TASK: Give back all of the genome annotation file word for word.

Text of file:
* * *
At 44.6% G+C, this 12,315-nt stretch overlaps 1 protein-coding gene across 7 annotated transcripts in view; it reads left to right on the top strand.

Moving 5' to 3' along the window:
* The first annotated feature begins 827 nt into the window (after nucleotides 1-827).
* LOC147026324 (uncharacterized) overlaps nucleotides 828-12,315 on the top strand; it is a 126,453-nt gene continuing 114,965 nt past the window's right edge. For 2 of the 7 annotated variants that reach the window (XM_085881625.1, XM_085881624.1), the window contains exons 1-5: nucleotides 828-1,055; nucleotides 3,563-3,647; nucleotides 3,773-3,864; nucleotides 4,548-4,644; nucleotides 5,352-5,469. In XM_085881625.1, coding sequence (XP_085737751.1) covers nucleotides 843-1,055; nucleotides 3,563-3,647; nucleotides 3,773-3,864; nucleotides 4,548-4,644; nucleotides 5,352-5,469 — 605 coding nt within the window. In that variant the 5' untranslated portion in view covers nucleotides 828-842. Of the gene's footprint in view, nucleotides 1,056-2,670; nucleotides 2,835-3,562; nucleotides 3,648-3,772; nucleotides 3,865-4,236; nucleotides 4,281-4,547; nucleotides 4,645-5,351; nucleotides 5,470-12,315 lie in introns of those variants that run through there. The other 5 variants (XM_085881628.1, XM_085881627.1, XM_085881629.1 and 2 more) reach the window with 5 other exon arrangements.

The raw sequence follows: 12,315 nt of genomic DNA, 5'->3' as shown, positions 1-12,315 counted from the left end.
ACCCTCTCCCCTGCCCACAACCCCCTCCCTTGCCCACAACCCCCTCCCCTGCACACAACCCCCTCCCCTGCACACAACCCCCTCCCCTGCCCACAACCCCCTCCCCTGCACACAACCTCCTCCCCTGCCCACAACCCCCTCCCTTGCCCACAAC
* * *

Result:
At 44.6% G+C, this 12,315-nt stretch overlaps 1 protein-coding gene across 7 annotated transcripts in view; it reads left to right on the top strand.

Moving 5' to 3' along the window:
* The first annotated feature begins 827 nt into the window (after nucleotides 1-827).
* LOC147026324 (uncharacterized) overlaps nucleotides 828-12,315 on the top strand; it is a 126,453-nt gene continuing 114,965 nt past the window's right edge. For 2 of the 7 annotated variants that reach the window (XM_085881625.1, XM_085881624.1), the window contains exons 1-5: nucleotides 828-1,055; nucleotides 3,563-3,647; nucleotides 3,773-3,864; nucleotides 4,548-4,644; nucleotides 5,352-5,469. In XM_085881625.1, coding sequence (XP_085737751.1) covers nucleotides 843-1,055; nucleotides 3,563-3,647; nucleotides 3,773-3,864; nucleotides 4,548-4,644; nucleotides 5,352-5,469 — 605 coding nt within the window. In that variant the 5' untranslated portion in view covers nucleotides 828-842. Of the gene's footprint in view, nucleotides 1,056-2,670; nucleotides 2,835-3,562; nucleotides 3,648-3,772; nucleotides 3,865-4,236; nucleotides 4,281-4,547; nucleotides 4,645-5,351; nucleotides 5,470-12,315 lie in introns of those variants that run through there. The other 5 variants (XM_085881628.1, XM_085881627.1, XM_085881629.1 and 2 more) reach the window with 5 other exon arrangements.

The raw sequence follows: 12,315 nt of genomic DNA, 5'->3' as shown, positions 1-12,315 counted from the left end.
ACCCTCTCCCCTGCCCACAACCCCCTCCCTTGCCCACAACCCCCTCCCCTGCACACAACCCCCTCCCCTGCACACAACCCCCTCCCCTGCCCACAACCCCCTCCCCTGCACACAACCTCCTCCCCTGCCCACAACCCCCTCCCTTGCCCACAAC